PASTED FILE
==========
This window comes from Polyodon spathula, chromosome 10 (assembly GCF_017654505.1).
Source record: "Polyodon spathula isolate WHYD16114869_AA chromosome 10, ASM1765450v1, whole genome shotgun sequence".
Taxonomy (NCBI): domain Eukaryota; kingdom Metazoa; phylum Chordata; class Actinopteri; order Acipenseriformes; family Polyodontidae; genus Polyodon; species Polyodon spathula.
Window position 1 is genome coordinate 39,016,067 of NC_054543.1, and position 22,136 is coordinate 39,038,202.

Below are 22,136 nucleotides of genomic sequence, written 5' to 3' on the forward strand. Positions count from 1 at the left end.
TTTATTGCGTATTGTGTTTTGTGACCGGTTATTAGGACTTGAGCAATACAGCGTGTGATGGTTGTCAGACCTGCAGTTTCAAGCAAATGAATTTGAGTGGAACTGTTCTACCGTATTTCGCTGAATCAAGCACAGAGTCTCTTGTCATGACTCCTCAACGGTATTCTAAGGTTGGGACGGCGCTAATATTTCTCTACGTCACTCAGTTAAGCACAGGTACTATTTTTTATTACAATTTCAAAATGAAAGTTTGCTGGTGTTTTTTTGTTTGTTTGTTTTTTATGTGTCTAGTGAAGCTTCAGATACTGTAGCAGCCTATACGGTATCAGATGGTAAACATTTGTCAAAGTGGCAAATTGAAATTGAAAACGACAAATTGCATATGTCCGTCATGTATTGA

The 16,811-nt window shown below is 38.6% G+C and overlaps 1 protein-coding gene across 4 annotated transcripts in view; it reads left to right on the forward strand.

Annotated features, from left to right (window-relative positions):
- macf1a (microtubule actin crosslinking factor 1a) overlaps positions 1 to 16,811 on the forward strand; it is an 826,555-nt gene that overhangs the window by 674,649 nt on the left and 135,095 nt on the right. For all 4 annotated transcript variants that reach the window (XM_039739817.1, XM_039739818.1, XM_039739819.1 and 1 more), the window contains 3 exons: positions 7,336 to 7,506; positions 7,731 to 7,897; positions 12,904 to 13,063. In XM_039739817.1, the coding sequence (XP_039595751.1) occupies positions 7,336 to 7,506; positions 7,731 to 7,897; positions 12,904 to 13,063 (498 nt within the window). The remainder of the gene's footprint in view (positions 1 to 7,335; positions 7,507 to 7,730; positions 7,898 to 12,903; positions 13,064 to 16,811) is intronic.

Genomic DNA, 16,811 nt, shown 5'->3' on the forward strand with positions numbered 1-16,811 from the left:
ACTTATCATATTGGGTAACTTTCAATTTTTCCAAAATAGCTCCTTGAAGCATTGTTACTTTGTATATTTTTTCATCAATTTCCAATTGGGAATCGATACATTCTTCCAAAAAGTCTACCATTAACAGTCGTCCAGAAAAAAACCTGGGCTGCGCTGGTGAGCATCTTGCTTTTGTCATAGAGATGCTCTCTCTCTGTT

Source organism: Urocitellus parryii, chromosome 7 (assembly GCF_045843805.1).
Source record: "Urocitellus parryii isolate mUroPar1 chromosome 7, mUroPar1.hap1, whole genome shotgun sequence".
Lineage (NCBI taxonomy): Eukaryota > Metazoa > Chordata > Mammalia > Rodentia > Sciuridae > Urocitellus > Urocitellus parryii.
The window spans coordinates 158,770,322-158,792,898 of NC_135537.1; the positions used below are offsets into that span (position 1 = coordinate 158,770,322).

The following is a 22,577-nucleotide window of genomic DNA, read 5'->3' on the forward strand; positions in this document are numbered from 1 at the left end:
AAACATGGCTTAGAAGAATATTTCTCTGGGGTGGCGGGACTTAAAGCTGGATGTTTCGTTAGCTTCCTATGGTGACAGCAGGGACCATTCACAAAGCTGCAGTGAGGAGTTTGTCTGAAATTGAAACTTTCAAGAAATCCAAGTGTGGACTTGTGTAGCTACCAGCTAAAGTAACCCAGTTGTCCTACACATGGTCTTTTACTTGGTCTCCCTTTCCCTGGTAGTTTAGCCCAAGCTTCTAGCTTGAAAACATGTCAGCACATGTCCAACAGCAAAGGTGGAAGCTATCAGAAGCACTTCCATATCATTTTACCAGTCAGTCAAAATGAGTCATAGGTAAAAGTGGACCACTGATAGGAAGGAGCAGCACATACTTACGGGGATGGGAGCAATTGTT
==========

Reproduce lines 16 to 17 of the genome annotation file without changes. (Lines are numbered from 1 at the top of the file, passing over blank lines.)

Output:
The following is a 22,577-nucleotide window of genomic DNA, read 5'->3' on the forward strand; positions in this document are numbered from 1 at the left end:
AAACATGGCTTAGAAGAATATTTCTCTGGGGTGGCGGGACTTAAAGCTGGATGTTTCGTTAGCTTCCTATGGTGACAGCAGGGACCATTCACAAAGCTGCAGTGAGGAGTTTGTCTGAAATTGAAACTTTCAAGAAATCCAAGTGTGGACTTGTGTAGCTACCAGCTAAAGTAACCCAGTTGTCCTACACATGGTCTTTTACTTGGTCTCCCTTTCCCTGGTAGTTTAGCCCAAGCTTCTAGCTTGAAAACATGTCAGCACATGTCCAACAGCAAAGGTGGAAGCTATCAGAAGCACTTCCATATCATTTTACCAGTCAGTCAAAATGAGTCATAGGTAAAAGTGGACCACTGATAGGAAGGAGCAGCACATACTTACGGGGATGGGAGCAATTGTT